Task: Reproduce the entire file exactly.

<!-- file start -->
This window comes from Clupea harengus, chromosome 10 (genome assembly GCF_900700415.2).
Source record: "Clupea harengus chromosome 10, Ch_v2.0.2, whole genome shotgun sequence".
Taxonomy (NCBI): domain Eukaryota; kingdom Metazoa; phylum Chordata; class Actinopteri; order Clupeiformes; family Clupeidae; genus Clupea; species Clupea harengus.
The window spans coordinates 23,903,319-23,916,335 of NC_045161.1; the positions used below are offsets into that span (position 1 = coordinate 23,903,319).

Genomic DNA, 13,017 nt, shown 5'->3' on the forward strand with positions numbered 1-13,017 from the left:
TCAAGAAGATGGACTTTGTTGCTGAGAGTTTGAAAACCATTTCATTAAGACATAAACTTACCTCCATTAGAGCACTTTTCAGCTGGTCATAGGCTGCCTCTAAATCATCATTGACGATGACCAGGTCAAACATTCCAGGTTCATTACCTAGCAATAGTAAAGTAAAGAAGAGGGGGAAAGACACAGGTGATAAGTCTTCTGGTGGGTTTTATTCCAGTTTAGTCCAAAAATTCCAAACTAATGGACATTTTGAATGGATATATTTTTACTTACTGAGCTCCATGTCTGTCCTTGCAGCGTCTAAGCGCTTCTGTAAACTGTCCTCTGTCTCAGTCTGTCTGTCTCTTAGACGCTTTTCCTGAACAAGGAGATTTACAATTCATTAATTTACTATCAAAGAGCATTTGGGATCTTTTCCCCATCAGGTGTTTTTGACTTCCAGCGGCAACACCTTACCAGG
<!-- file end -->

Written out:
This window comes from Clupea harengus, chromosome 10 (genome assembly GCF_900700415.2).
Source record: "Clupea harengus chromosome 10, Ch_v2.0.2, whole genome shotgun sequence".
Taxonomy (NCBI): domain Eukaryota; kingdom Metazoa; phylum Chordata; class Actinopteri; order Clupeiformes; family Clupeidae; genus Clupea; species Clupea harengus.
The window spans coordinates 23,903,319-23,916,335 of NC_045161.1; the positions used below are offsets into that span (position 1 = coordinate 23,903,319).

Genomic DNA, 13,017 nt, shown 5'->3' on the forward strand with positions numbered 1-13,017 from the left:
TCAAGAAGATGGACTTTGTTGCTGAGAGTTTGAAAACCATTTCATTAAGACATAAACTTACCTCCATTAGAGCACTTTTCAGCTGGTCATAGGCTGCCTCTAAATCATCATTGACGATGACCAGGTCAAACATTCCAGGTTCATTACCTAGCAATAGTAAAGTAAAGAAGAGGGGGAAAGACACAGGTGATAAGTCTTCTGGTGGGTTTTATTCCAGTTTAGTCCAAAAATTCCAAACTAATGGACATTTTGAATGGATATATTTTTACTTACTGAGCTCCATGTCTGTCCTTGCAGCGTCTAAGCGCTTCTGTAAACTGTCCTCTGTCTCAGTCTGTCTGTCTCTTAGACGCTTTTCCTGAACAAGGAGATTTACAATTCATTAATTTACTATCAAAGAGCATTTGGGATCTTTTCCCCATCAGGTGTTTTTGACTTCCAGCGGCAACACCTTACCAGG